Africa minister slammed over comments on spiralling insecurity in Nigeria

Nigerian military secure an area where a man was killed by suspected militants near Maiduguri, Nigeria, February 16, 2019.(Photo: Reuters/Afolabi Sotunde)

The Government's Minister for Africa has been criticised after claiming to be "unaware of substantiated evidence that extremist Islamist ideology is a driver of intercommunal attacks" in Nigeria.

James Duddridge MP made the comment in a letter shared by Lord Alton of Liverpool.

In a post on his website, the Crossbench Peer branded the minister's statement "a bizarre admission".

Lord Alton reported: "In a letter, the Africa Minister, James Duddridge MP, says 'The UK Government continues to be concerned by rising insecurity across Nigeria and the impact this is having on local communities'.

"But (the Minister) then goes on to say - yet again - that 'We are not aware of any substantiated evidence that extremist Islamist ideology is a driver of intercommunal attacks'."

David Alton commented: "On what planet are he and his officials living?"

The Roman Catholic former Liberal MP for Liverpool Mossley Hill highlighted his concerns about the security situation in Nigeria in his speech at a House of Lords Grand Committee on 8 September.

Peers were debating a report from their International Relations and Security Committee chaired by Baroness Anelay on 'The UK and Sub-Saharan Africa: prosperity, peace and development co-operation'.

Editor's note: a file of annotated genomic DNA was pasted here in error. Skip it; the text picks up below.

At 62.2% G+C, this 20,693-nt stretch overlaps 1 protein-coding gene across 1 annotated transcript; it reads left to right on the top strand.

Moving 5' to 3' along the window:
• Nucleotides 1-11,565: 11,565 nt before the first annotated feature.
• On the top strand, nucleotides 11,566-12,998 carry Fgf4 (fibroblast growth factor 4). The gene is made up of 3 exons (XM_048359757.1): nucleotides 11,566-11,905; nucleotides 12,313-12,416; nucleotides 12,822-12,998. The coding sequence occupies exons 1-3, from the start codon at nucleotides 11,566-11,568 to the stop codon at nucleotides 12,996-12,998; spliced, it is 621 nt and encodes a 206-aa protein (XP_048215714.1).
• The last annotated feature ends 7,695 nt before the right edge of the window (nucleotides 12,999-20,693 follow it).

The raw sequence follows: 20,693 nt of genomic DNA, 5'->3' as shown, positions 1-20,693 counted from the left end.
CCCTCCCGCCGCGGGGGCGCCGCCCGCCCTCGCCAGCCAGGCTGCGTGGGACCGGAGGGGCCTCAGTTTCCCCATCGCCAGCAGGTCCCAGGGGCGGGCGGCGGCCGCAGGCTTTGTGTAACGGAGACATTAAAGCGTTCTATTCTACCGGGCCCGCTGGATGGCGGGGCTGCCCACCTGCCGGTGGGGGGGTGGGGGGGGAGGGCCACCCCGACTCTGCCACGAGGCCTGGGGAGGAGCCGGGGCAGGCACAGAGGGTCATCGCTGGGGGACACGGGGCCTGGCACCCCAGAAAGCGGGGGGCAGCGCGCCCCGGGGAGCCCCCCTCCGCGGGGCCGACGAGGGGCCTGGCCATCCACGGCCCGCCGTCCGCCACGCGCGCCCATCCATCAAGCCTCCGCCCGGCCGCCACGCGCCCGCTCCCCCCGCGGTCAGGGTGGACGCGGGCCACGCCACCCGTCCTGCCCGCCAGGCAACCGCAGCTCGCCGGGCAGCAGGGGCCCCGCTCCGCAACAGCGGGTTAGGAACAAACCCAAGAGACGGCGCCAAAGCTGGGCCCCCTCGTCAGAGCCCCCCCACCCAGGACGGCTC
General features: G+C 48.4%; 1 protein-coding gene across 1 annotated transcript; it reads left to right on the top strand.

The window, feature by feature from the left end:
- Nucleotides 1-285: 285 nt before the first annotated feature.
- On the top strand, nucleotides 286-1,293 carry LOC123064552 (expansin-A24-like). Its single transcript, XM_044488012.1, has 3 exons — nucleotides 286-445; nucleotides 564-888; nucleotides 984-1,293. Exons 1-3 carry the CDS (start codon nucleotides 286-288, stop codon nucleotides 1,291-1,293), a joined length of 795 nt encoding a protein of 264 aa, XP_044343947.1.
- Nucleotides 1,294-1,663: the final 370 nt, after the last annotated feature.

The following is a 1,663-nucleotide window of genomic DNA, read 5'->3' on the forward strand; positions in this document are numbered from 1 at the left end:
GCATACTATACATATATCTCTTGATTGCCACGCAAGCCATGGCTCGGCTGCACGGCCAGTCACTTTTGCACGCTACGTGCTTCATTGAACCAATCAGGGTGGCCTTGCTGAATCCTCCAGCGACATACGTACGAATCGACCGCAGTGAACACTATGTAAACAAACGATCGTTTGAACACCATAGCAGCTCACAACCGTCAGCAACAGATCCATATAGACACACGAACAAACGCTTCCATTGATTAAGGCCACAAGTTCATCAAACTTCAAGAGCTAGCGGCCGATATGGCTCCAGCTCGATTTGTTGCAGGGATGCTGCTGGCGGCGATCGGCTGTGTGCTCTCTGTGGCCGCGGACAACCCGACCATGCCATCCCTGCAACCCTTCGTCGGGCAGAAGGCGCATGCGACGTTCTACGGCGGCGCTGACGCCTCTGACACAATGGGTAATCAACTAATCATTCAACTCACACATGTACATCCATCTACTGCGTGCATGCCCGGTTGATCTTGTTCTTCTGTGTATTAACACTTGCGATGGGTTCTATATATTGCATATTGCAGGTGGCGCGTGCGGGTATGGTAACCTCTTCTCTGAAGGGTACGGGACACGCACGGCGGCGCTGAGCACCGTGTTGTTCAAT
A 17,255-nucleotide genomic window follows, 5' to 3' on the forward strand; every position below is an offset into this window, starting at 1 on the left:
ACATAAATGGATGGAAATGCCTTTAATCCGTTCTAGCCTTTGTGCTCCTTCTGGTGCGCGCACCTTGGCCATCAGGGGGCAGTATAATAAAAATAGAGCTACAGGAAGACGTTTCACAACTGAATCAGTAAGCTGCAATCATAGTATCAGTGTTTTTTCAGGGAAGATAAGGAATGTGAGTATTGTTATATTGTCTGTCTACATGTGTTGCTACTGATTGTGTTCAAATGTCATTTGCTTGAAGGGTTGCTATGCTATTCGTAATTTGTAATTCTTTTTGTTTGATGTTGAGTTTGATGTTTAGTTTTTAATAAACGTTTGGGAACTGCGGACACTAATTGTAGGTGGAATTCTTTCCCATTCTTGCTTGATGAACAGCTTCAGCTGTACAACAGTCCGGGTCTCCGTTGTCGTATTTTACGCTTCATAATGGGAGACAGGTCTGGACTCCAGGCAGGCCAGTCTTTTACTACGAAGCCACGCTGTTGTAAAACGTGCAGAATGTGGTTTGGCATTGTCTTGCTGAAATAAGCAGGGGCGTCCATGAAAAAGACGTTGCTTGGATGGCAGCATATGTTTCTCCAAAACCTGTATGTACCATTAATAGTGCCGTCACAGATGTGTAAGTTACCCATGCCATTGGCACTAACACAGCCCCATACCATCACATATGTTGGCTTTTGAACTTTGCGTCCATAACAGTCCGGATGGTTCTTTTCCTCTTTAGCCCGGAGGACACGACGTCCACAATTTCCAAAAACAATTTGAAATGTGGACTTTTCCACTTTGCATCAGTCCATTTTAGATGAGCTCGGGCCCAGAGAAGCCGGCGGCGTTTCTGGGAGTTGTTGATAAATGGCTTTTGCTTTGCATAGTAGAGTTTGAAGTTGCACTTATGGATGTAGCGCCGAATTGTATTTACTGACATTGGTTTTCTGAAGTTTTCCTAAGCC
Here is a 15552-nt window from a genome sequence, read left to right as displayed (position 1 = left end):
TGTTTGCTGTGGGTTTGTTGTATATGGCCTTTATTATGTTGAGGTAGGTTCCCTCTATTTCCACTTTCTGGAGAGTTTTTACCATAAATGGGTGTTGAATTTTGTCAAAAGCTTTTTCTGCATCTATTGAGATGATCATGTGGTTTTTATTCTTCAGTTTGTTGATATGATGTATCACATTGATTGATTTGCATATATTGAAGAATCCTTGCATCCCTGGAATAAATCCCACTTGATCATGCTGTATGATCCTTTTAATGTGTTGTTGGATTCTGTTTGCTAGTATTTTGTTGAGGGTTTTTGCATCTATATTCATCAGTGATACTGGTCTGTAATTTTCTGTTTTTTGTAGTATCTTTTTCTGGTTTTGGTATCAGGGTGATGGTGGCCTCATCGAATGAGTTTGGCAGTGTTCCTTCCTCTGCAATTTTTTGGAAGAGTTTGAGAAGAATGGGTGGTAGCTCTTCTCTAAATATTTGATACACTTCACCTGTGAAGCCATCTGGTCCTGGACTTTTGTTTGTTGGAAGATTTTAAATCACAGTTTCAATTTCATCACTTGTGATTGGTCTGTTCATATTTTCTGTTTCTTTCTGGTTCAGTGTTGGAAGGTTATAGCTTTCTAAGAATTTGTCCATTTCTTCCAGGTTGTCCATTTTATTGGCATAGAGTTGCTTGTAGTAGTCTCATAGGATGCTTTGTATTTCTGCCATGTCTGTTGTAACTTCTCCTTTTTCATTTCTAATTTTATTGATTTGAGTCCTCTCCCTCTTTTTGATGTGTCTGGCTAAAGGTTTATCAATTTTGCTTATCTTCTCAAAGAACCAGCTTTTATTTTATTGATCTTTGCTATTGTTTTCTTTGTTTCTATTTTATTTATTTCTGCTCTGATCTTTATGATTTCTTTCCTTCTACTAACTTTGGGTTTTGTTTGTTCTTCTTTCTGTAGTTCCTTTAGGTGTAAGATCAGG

Lord Alton shared his concerns about the state of Nigeria and the spiralling violence that has left thousands of Christians and others dead.

READ MORE: Calls for international action after church leader and 11 others killed in Nigeria

"According to the 2020 Global Terrorism Index, Nigeria is now ranked only behind Afghanistan and Iraq. Corruption and ineptitude have run the economy into the ground, while the UK has poured in more than £2.5 billion over a decade, averaging £800,000 a day," he said. 

The peer said he has sent Mr Duddridge's department "reports that over the past eight months more than 4,000 Christians have been murdered by jihadists in Nigeria, with 400 killed in August alone".

"Over 12 years, 43,000 Christians and 29,000 Muslims have been murdered by jihadists, with places of worship destroyed, attempts to eradicate alternative beliefs and countless numbers of people displaced.

"The case of Leah Sharibu - a Christian girl abducted, raped and forcibly converted in 2018 - is highlighted in the Select Committee's report. She is still in captivity," he said.

He added: "What can the Minister tell us about Leah's case?"

Lord Alton concluded that "the levels of insecurity in Nigeria are beyond critical", and denounced the response of the Nigerian government led by President Buhari as "a mixture of complacency and complicity".

Christian Today has contacted the Foreign, Commonwealth and Development Office and the Minister's office at the House of Commons for comment on Mr Duddridge's letter.